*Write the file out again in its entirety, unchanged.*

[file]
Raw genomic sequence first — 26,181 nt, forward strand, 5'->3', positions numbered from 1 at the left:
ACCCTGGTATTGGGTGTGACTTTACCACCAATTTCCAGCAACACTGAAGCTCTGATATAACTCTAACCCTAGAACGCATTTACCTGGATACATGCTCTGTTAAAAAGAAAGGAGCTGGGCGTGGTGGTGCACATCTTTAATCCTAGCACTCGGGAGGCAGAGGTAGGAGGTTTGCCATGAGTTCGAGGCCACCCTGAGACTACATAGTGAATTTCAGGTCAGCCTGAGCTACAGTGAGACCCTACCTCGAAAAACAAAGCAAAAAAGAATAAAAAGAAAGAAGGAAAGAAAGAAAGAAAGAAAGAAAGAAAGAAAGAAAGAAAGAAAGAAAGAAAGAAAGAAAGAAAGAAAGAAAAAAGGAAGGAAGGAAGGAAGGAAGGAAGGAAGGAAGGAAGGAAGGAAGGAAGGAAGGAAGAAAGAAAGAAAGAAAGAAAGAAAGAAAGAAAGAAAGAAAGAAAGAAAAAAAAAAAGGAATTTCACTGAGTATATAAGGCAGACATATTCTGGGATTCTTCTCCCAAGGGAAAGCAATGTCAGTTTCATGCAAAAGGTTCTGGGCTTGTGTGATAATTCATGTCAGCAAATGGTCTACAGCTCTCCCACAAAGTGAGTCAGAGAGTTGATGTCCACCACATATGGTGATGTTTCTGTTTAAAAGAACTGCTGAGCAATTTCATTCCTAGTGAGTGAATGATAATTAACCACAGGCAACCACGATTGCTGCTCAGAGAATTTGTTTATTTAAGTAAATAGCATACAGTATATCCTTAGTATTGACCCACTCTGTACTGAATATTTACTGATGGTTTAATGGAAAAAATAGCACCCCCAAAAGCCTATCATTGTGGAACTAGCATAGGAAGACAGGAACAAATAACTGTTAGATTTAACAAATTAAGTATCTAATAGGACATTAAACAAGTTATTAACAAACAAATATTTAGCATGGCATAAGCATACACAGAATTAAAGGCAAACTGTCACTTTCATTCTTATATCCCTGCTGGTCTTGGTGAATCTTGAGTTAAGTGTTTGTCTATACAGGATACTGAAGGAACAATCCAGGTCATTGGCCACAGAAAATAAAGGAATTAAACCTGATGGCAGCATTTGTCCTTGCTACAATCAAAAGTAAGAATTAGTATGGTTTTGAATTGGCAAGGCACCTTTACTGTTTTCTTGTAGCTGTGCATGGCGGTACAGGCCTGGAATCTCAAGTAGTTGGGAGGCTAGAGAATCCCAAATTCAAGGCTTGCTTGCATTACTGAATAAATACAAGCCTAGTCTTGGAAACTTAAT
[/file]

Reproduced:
Raw genomic sequence first — 26,181 nt, forward strand, 5'->3', positions numbered from 1 at the left:
ACCCTGGTATTGGGTGTGACTTTACCACCAATTTCCAGCAACACTGAAGCTCTGATATAACTCTAACCCTAGAACGCATTTACCTGGATACATGCTCTGTTAAAAAGAAAGGAGCTGGGCGTGGTGGTGCACATCTTTAATCCTAGCACTCGGGAGGCAGAGGTAGGAGGTTTGCCATGAGTTCGAGGCCACCCTGAGACTACATAGTGAATTTCAGGTCAGCCTGAGCTACAGTGAGACCCTACCTCGAAAAACAAAGCAAAAAAGAATAAAAAGAAAGAAGGAAAGAAAGAAAGAAAGAAAGAAAGAAAGAAAGAAAGAAAGAAAGAAAGAAAGAAAGAAAGAAAGAAAGAAAAAAGGAAGGAAGGAAGGAAGGAAGGAAGGAAGGAAGGAAGGAAGGAAGGAAGGAAGGAAGAAAGAAAGAAAGAAAGAAAGAAAGAAAGAAAGAAAGAAAGAAAGAAAAAAAAAAAGGAATTTCACTGAGTATATAAGGCAGACATATTCTGGGATTCTTCTCCCAAGGGAAAGCAATGTCAGTTTCATGCAAAAGGTTCTGGGCTTGTGTGATAATTCATGTCAGCAAATGGTCTACAGCTCTCCCACAAAGTGAGTCAGAGAGTTGATGTCCACCACATATGGTGATGTTTCTGTTTAAAAGAACTGCTGAGCAATTTCATTCCTAGTGAGTGAATGATAATTAACCACAGGCAACCACGATTGCTGCTCAGAGAATTTGTTTATTTAAGTAAATAGCATACAGTATATCCTTAGTATTGACCCACTCTGTACTGAATATTTACTGATGGTTTAATGGAAAAAATAGCACCCCCAAAAGCCTATCATTGTGGAACTAGCATAGGAAGACAGGAACAAATAACTGTTAGATTTAACAAATTAAGTATCTAATAGGACATTAAACAAGTTATTAACAAACAAATATTTAGCATGGCATAAGCATACACAGAATTAAAGGCAAACTGTCACTTTCATTCTTATATCCCTGCTGGTCTTGGTGAATCTTGAGTTAAGTGTTTGTCTATACAGGATACTGAAGGAACAATCCAGGTCATTGGCCACAGAAAATAAAGGAATTAAACCTGATGGCAGCATTTGTCCTTGCTACAATCAAAAGTAAGAATTAGTATGGTTTTGAATTGGCAAGGCACCTTTACTGTTTTCTTGTAGCTGTGCATGGCGGTACAGGCCTGGAATCTCAAGTAGTTGGGAGGCTAGAGAATCCCAAATTCAAGGCTTGCTTGCATTACTGAATAAATACAAGCCTAGTCTTGGAAACTTAAT